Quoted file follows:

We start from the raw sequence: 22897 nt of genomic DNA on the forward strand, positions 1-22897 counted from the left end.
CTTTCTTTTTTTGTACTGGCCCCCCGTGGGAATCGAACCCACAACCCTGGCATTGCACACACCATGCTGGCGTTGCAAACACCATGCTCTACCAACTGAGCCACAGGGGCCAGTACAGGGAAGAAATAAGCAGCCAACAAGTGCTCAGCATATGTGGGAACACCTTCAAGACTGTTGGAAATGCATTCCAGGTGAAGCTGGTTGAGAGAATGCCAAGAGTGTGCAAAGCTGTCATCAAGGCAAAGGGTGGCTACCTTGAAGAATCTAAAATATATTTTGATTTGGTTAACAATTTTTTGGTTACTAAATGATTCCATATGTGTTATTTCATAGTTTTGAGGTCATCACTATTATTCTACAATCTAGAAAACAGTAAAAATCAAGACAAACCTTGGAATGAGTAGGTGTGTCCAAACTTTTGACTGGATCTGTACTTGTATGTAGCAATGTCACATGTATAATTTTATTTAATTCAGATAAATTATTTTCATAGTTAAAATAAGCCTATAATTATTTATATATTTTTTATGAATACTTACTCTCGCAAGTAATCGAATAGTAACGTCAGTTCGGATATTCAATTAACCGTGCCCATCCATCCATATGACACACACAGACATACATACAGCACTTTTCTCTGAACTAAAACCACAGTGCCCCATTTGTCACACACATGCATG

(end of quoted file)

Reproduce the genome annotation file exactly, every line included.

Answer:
We start from the raw sequence: 22897 nt of genomic DNA on the forward strand, positions 1-22897 counted from the left end.
CTTTCTTTTTTTGTACTGGCCCCCCGTGGGAATCGAACCCACAACCCTGGCATTGCACACACCATGCTGGCGTTGCAAACACCATGCTCTACCAACTGAGCCACAGGGGCCAGTACAGGGAAGAAATAAGCAGCCAACAAGTGCTCAGCATATGTGGGAACACCTTCAAGACTGTTGGAAATGCATTCCAGGTGAAGCTGGTTGAGAGAATGCCAAGAGTGTGCAAAGCTGTCATCAAGGCAAAGGGTGGCTACCTTGAAGAATCTAAAATATATTTTGATTTGGTTAACAATTTTTTGGTTACTAAATGATTCCATATGTGTTATTTCATAGTTTTGAGGTCATCACTATTATTCTACAATCTAGAAAACAGTAAAAATCAAGACAAACCTTGGAATGAGTAGGTGTGTCCAAACTTTTGACTGGATCTGTACTTGTATGTAGCAATGTCACATGTATAATTTTATTTAATTCAGATAAATTATTTTCATAGTTAAAATAAGCCTATAATTATTTATATATTTTTTATGAATACTTACTCTCGCAAGTAATCGAATAGTAACGTCAGTTCGGATATTCAATTAACCGTGCCCATCCATCCATATGACACACACAGACATACATACAGCACTTTTCTCTGAACTAAAACCACAGTGCCCCATTTGTCACACACATGCATG